Journalists Killed By Snipers In Syria
Two journalists in Syria were shot to death by snipers in two regions long involved in the bloody conflict.
The journalists were Yves Debay, who worked with Assaut in France, and Mohamed Al-Massalma, a freelance correspondent working with Al Jazeera.
CNN reports that Debay was a globe-trotting war reporter and so-called “battlefield junkie.” He was once a mercenary fighter in Africa. He lost his life in Aleppo, according to a statement by the French presidential palace on Friday.
Al-Massalma, 33, was a Syrian journalist who also went by the name of Mohammed al-Horani. He was struck by three bullets while he covered fighting at the front lines in Busra Al-Harir in Daraa.
Al Jazeera stated of their slain correspondent:
“He was known for his courage and accuracy of the news he provided from Daraa and the surrounding areas.”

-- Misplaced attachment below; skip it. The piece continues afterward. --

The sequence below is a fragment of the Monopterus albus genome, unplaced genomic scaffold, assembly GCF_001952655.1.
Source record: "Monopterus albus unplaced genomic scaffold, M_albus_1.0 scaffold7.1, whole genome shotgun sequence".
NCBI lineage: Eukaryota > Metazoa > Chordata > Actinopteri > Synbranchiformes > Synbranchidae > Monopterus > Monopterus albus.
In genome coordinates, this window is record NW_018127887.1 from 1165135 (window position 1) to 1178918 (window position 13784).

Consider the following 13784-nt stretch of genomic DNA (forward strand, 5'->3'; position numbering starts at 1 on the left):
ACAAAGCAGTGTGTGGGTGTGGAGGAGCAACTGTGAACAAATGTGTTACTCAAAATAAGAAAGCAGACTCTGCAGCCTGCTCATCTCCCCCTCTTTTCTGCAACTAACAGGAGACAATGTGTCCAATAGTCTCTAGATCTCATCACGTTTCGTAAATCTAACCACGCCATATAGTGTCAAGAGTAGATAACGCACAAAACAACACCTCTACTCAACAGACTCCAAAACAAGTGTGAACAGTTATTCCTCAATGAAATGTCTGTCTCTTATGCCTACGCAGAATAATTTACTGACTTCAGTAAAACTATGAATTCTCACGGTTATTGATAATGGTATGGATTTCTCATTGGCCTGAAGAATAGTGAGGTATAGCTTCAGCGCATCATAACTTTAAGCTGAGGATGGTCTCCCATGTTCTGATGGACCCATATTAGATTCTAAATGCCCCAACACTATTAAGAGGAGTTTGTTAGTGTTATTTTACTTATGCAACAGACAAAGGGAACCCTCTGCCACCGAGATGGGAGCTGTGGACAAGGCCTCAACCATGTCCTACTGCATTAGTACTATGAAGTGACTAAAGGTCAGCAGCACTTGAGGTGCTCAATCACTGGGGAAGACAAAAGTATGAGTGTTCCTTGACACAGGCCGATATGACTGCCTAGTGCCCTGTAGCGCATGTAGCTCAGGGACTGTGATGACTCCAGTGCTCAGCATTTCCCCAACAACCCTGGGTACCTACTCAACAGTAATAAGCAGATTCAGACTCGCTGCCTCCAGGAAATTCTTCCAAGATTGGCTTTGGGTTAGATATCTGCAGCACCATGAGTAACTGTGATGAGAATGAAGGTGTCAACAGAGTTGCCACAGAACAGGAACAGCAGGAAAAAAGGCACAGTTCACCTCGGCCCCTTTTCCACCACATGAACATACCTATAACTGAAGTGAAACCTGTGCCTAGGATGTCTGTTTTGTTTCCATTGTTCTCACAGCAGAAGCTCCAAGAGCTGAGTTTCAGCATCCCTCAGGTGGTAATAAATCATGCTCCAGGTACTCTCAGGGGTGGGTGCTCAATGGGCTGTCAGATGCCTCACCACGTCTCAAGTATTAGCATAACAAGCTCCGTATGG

The network added, through a spokesperson, that “targeting its collaborating journalists and crews will not change the editorial method and guidelines adopted by the network since it was launched 16 years ago for the sake of delivering truth.”
Before he became a correspondent for Al Jazeera, al-Horani was an activist working in the revolt against Syria’s President Bashar al-Assad.
The Daraa region is located near Jordan and is the site where the Syrian uprising began in March 2011. Reuters notes that French President Francois Hollande released a statement about Debay’s death, saying:
“France condemns this odious act and expresses its condolences, its sympathy and its solidarity with the friends and family of Yves Debay.”
After he was shot by a regime sniper, Syrian rebels reportedly brought Debay across the border to Turkey, where he was pronounced dead on arrival at the state hospital in Kilis.
Syria was the most dangerous place in the world for journalists last year. More than 28 were killed, according to watchdog Committee to Protect Journalists. Troops on both sides of the bloody conflict have detained journalists in the country. The Syrian government also tightly restricts media access within the country.